The practice of trying to calculate when the events described in Revelation would happen;
I expressed my thoughts on the subject when I wrote the Index thread (q.v.) to my Revelation series, in the post headed “This product contains no
[Revelation- Project Complete
Now the topic is coming back.
Somebody appeared on one of my threads recently, trying to sell me the idea that the “trumpets and vials” would be completed and Christ would
return on some date at the end of May. This would not have left, as I pointed out, enough time for all the events that were supposed to happen in the
Another poster suggested more recently that I was “implicitly endorsing the 2012 hysteria” by refusing to assign any dates to the events of
So now I return to the theme; where are the date-setters going wrong?
The first and most obvious mistake is ignoring the well-known warning at the beginning of Acts, that the information won’t be made available.
There’s no point in trying to evade this statement; the clear message is that God keeps that kind of knowledge to himself.
The next mistake is putting faith in calculations.
Anyone who tries to fix the “time of the end” by precise calculation is assuming, perhaps unconsciously, that God chose that date by precise
calculation in the first place.
We don’t have any real reason for believing that this is the way God works.
In fact, there’s evidence that points in the opposite direction. In the prophecies of Jeremiah, we find the promise that Babylon would fall seventy
years after the fall of Jerusalem. The dates found in history are 587 B.C. and 539 B.C., and the interval between them is not seventy years. Either
Jeremiah got it wrong, or “seventy years” was not meant to be understood as a precise time interval. This puts in question the assumption, common
to all calculations, that God makes a point of fixing very precise time intervals between events.
Another assumption which many calculators find attractive is that the timing chosen by God will coincide with Jewish religious festivals. This gives
them an excuse to pin their predictions to a specific day in the calendar. Once again, we don’t have any real warrant for this theory. The purpose
of these festival days is to celebrate things that God has done, but we won’t find anything in scripture to support the idea that God will plan
things the other way round. Indeed, the historical victory celebrated by Hanukkah has a separate day of celebration precisely because God did NOT
carefully arrange it to coincide with one of the main festivals.
If there’s no reason to think that God lays out events to fit a carefully calculated pattern, poring over the timeline of history with a spiritual
tape-measure and a year-planner, then there is no point in trying to second-guess his calculations.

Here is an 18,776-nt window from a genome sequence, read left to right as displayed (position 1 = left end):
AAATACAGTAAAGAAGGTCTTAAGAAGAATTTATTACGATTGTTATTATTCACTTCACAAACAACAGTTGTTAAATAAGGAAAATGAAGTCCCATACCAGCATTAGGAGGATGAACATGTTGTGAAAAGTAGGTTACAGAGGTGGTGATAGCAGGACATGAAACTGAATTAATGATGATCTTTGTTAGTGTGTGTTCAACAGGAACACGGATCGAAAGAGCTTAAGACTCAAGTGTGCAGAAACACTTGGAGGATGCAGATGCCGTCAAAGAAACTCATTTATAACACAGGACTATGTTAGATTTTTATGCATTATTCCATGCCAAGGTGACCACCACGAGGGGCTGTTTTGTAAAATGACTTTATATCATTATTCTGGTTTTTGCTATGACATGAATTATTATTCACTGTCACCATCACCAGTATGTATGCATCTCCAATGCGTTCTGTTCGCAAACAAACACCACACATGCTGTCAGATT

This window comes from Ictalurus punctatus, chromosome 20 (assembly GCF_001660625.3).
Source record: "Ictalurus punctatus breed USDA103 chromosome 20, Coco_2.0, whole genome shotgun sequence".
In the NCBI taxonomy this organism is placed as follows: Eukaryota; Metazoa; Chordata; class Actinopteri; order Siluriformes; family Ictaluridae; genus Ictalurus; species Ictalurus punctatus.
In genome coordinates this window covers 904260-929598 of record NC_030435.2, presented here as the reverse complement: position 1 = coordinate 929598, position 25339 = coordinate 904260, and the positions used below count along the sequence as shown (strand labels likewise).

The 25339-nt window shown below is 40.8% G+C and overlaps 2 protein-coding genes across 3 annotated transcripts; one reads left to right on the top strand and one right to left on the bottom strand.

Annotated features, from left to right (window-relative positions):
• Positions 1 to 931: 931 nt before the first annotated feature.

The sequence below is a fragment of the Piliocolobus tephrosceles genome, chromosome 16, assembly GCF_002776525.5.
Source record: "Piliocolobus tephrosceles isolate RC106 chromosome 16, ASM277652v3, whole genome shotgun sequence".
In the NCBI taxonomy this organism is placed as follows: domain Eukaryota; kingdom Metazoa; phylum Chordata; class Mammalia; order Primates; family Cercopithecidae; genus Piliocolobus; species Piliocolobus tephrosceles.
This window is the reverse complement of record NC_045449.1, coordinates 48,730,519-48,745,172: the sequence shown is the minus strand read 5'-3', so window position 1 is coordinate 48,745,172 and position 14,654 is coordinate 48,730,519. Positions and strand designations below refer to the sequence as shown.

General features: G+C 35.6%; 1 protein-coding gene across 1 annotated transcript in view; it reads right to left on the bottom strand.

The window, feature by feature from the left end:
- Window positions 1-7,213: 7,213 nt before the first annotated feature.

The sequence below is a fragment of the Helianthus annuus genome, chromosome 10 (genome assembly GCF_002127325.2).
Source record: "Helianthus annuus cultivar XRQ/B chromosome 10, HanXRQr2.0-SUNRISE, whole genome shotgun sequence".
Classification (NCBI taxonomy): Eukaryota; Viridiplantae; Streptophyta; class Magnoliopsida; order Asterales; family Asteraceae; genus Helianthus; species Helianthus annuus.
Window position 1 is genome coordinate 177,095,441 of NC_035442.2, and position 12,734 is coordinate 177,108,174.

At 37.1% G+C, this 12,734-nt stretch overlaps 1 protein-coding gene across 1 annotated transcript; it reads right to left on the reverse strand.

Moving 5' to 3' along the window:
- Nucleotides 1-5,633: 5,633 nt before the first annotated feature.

I believe there’s a further mistake, more fundamental than these, concerning the purpose of Revelation.
Revelation is not a general, all-purpose, “prediction of the future”. The prophecy in Revelation is not an end in itself, but the means to an
The function of Revelation is to encourage and motivate a persecuted church, in the middle of their tribulation. The prophecy answers the implied
question “How long, O Lord [before we get help]?”, and the gist of the answer is “Soon after the tribulation begins- or at least soon enough
that the church need not despair”.
In the first instance, obviously, it’s addressed to the church of John’s time. Yes, I do believe that he’s also dealing with future events.
I've been reading Revelation on that assunption over more than forty threads in this forum. But if John is addressing a future church, it is a
future church. So Revelation does not become relevant or usable until the church is being persecuted.
It's like having an assurance from the police that they will arrive at your house ten minutes after a burglar breaks in.
Fine and dandy; but it means that you can't predict
when they're going to arrive, because you don't know when the burglars are coming.
In the same way, we cannot predict the year and the month when God will respond to the tribulation of the church, because we don’t know when
tribulation is coming. All we know is that the current world-church is not experiencing anything like what the first-century church would recognise as
My other concern relates to the implications for faith.
On the one hand, date-setting is a faith-killer, because it raises expectations which are then disappointed.
On the other hand, I’m convinced that date-setting, in itself, is a symptom of insufficient faith.
Faith shows itself in patience, a willingness to wait.
That is what Revelation demands- it is “a call for the faith and endurance of the saints”.
Whereas trying to predict a time of arrival is what people do when they’re feeling impatient.
Understandable, perhaps, when people are suffering, but a little premature when the grand suffering of the church hasn’t even started.
The Christian faith expects Christ to return.
But nothing in the Christian faith obliges us or entitles us to expect his return on any predictable date.